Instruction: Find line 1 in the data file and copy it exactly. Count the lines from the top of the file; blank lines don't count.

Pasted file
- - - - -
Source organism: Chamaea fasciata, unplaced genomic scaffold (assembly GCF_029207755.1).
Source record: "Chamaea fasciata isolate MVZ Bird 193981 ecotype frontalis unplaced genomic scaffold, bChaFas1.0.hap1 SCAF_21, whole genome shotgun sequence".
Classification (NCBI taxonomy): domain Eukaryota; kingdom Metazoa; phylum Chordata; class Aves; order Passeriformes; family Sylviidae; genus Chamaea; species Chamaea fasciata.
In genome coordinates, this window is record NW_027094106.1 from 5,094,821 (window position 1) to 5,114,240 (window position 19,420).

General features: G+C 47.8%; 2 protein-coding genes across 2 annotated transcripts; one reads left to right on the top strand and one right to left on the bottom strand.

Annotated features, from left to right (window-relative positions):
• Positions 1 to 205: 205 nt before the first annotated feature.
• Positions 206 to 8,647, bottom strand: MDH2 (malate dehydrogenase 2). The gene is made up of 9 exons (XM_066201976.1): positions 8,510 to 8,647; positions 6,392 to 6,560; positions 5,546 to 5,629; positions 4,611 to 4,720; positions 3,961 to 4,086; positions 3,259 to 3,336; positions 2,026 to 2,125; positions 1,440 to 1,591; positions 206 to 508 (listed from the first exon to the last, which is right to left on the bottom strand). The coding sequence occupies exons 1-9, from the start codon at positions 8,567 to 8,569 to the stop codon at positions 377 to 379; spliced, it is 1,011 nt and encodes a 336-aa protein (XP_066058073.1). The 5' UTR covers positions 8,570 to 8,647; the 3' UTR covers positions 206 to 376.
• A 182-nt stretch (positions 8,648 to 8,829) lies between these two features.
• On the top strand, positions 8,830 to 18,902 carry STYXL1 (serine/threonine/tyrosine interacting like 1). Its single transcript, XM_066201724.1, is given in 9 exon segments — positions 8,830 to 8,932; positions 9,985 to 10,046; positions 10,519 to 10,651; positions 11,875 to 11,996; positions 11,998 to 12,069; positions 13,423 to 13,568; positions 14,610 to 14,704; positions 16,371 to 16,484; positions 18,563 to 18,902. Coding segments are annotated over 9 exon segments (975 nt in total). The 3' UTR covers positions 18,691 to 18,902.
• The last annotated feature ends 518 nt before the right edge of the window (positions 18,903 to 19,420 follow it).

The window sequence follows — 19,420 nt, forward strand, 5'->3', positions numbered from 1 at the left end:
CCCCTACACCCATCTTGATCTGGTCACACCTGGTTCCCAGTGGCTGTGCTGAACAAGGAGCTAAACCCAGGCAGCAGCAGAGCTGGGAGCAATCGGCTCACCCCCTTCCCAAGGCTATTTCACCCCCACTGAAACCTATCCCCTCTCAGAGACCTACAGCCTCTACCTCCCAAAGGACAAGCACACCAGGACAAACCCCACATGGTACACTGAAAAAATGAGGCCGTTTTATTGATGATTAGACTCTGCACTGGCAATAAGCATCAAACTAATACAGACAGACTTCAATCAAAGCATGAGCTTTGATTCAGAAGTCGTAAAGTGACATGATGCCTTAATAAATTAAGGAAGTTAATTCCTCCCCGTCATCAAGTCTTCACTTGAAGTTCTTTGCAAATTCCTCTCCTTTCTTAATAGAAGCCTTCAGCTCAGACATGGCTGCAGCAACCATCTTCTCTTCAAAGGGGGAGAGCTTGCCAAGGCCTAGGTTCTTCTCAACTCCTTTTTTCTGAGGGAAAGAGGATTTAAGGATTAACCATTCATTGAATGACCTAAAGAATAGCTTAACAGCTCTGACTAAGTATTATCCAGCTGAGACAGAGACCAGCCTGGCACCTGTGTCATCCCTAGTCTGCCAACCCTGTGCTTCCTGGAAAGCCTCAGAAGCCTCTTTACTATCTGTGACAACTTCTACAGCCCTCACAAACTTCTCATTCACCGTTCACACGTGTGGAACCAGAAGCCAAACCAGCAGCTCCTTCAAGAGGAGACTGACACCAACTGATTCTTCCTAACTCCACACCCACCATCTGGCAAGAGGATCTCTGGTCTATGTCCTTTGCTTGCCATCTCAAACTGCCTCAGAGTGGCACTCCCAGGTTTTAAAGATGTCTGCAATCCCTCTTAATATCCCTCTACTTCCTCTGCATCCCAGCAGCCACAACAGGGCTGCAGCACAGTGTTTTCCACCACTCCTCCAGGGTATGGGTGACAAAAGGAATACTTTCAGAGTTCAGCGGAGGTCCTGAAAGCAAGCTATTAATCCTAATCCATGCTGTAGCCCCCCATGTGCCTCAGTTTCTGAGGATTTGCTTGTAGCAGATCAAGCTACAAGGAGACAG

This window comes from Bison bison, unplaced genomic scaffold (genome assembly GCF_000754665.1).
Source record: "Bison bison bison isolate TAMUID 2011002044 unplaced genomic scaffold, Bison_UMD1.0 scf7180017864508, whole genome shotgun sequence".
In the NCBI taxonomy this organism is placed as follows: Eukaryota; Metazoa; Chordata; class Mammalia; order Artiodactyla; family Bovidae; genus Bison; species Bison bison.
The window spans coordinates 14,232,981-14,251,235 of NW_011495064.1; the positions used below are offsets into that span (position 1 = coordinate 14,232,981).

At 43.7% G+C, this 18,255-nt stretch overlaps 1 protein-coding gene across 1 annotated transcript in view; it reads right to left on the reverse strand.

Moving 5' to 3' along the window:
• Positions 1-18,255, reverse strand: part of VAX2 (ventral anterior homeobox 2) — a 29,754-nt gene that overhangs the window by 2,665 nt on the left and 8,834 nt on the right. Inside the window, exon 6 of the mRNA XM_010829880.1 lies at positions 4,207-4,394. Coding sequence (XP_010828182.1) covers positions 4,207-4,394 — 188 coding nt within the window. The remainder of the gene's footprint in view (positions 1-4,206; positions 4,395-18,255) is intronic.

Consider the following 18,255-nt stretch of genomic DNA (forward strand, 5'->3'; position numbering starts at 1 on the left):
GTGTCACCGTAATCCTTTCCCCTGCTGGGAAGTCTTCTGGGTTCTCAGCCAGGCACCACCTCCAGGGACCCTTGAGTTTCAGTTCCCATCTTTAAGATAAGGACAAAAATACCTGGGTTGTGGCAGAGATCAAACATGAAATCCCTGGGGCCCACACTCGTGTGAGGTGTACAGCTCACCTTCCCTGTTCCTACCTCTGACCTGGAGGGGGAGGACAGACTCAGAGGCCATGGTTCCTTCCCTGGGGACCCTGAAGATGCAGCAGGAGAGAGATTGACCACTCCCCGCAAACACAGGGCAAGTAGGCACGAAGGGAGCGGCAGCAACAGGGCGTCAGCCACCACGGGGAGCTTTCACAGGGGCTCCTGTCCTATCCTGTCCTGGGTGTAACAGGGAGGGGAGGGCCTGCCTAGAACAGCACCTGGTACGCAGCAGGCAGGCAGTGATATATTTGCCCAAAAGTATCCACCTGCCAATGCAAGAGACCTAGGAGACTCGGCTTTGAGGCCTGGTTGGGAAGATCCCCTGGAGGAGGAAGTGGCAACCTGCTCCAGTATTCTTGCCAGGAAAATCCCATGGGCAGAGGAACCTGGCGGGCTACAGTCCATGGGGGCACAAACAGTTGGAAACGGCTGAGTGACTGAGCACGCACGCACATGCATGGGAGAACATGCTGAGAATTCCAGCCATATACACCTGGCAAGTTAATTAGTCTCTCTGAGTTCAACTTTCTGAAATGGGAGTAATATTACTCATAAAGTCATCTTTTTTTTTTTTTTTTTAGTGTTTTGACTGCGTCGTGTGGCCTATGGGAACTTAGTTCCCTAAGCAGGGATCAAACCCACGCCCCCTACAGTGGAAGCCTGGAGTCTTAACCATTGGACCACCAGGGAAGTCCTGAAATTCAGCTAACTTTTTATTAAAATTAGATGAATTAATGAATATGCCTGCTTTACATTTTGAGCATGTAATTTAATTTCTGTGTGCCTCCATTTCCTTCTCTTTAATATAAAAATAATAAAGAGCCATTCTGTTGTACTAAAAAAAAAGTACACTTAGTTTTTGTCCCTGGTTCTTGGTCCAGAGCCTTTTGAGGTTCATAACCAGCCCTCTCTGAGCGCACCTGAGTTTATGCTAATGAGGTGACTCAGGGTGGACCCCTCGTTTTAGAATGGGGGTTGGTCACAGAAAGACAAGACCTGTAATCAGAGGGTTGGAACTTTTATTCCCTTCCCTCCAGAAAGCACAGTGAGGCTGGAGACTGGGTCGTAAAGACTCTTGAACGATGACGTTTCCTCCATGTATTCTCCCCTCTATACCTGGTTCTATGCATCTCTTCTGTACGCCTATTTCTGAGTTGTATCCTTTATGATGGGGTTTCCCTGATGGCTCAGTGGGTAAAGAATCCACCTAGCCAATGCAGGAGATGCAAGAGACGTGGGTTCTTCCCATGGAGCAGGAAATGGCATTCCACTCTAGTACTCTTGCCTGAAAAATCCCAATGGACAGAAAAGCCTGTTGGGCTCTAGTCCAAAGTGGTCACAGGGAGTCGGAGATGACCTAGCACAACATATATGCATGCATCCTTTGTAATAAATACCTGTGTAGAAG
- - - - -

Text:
Source organism: Chamaea fasciata, unplaced genomic scaffold (assembly GCF_029207755.1).